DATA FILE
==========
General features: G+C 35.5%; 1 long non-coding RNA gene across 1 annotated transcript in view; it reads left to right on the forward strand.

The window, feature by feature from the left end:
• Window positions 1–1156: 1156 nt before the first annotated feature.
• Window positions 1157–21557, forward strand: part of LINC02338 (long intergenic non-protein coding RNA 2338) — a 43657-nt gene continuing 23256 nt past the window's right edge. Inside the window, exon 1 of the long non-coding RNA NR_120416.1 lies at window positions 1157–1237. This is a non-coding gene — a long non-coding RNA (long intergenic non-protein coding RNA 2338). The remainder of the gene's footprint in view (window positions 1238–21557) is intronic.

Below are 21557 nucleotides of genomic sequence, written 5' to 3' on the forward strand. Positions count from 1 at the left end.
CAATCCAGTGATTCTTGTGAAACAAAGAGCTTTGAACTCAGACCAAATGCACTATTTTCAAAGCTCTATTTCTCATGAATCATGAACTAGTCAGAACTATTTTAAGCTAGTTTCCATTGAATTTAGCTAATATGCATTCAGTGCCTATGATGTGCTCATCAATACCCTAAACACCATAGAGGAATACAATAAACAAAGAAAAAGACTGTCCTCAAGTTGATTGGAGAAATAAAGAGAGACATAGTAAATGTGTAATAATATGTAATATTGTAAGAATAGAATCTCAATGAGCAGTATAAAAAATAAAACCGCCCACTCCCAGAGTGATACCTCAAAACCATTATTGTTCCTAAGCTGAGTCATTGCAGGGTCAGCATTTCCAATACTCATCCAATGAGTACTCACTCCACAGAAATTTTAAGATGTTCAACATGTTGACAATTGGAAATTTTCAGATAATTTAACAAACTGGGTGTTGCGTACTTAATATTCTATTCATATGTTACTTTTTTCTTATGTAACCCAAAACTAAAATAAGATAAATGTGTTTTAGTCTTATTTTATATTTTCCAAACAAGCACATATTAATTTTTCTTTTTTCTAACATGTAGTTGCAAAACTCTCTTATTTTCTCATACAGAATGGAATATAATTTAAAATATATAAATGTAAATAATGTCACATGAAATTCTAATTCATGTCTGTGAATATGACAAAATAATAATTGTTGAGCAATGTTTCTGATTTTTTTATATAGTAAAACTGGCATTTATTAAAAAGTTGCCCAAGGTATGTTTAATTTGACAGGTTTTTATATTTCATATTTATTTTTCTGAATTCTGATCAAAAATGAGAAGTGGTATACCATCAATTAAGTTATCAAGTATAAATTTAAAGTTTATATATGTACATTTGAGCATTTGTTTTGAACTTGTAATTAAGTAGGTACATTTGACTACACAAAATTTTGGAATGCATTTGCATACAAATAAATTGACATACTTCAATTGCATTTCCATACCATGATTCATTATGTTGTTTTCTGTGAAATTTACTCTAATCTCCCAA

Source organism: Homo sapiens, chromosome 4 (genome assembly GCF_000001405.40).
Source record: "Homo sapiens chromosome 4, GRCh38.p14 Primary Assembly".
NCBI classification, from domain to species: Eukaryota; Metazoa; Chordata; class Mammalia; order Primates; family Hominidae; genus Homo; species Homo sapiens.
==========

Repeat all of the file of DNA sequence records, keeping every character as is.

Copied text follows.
General features: G+C 35.5%; 1 long non-coding RNA gene across 1 annotated transcript in view; it reads left to right on the forward strand.

The window, feature by feature from the left end:
• Window positions 1–1156: 1156 nt before the first annotated feature.
• Window positions 1157–21557, forward strand: part of LINC02338 (long intergenic non-protein coding RNA 2338) — a 43657-nt gene continuing 23256 nt past the window's right edge. Inside the window, exon 1 of the long non-coding RNA NR_120416.1 lies at window positions 1157–1237. This is a non-coding gene — a long non-coding RNA (long intergenic non-protein coding RNA 2338). The remainder of the gene's footprint in view (window positions 1238–21557) is intronic.

Below are 21557 nucleotides of genomic sequence, written 5' to 3' on the forward strand. Positions count from 1 at the left end.
CAATCCAGTGATTCTTGTGAAACAAAGAGCTTTGAACTCAGACCAAATGCACTATTTTCAAAGCTCTATTTCTCATGAATCATGAACTAGTCAGAACTATTTTAAGCTAGTTTCCATTGAATTTAGCTAATATGCATTCAGTGCCTATGATGTGCTCATCAATACCCTAAACACCATAGAGGAATACAATAAACAAAGAAAAAGACTGTCCTCAAGTTGATTGGAGAAATAAAGAGAGACATAGTAAATGTGTAATAATATGTAATATTGTAAGAATAGAATCTCAATGAGCAGTATAAAAAATAAAACCGCCCACTCCCAGAGTGATACCTCAAAACCATTATTGTTCCTAAGCTGAGTCATTGCAGGGTCAGCATTTCCAATACTCATCCAATGAGTACTCACTCCACAGAAATTTTAAGATGTTCAACATGTTGACAATTGGAAATTTTCAGATAATTTAACAAACTGGGTGTTGCGTACTTAATATTCTATTCATATGTTACTTTTTTCTTATGTAACCCAAAACTAAAATAAGATAAATGTGTTTTAGTCTTATTTTATATTTTCCAAACAAGCACATATTAATTTTTCTTTTTTCTAACATGTAGTTGCAAAACTCTCTTATTTTCTCATACAGAATGGAATATAATTTAAAATATATAAATGTAAATAATGTCACATGAAATTCTAATTCATGTCTGTGAATATGACAAAATAATAATTGTTGAGCAATGTTTCTGATTTTTTTATATAGTAAAACTGGCATTTATTAAAAAGTTGCCCAAGGTATGTTTAATTTGACAGGTTTTTATATTTCATATTTATTTTTCTGAATTCTGATCAAAAATGAGAAGTGGTATACCATCAATTAAGTTATCAAGTATAAATTTAAAGTTTATATATGTACATTTGAGCATTTGTTTTGAACTTGTAATTAAGTAGGTACATTTGACTACACAAAATTTTGGAATGCATTTGCATACAAATAAATTGACATACTTCAATTGCATTTCCATACCATGATTCATTATGTTGTTTTCTGTGAAATTTACTCTAATCTCCCAA

Source organism: Homo sapiens, chromosome 4 (genome assembly GCF_000001405.40).
Source record: "Homo sapiens chromosome 4, GRCh38.p14 Primary Assembly".
NCBI classification, from domain to species: Eukaryota; Metazoa; Chordata; class Mammalia; order Primates; family Hominidae; genus Homo; species Homo sapiens.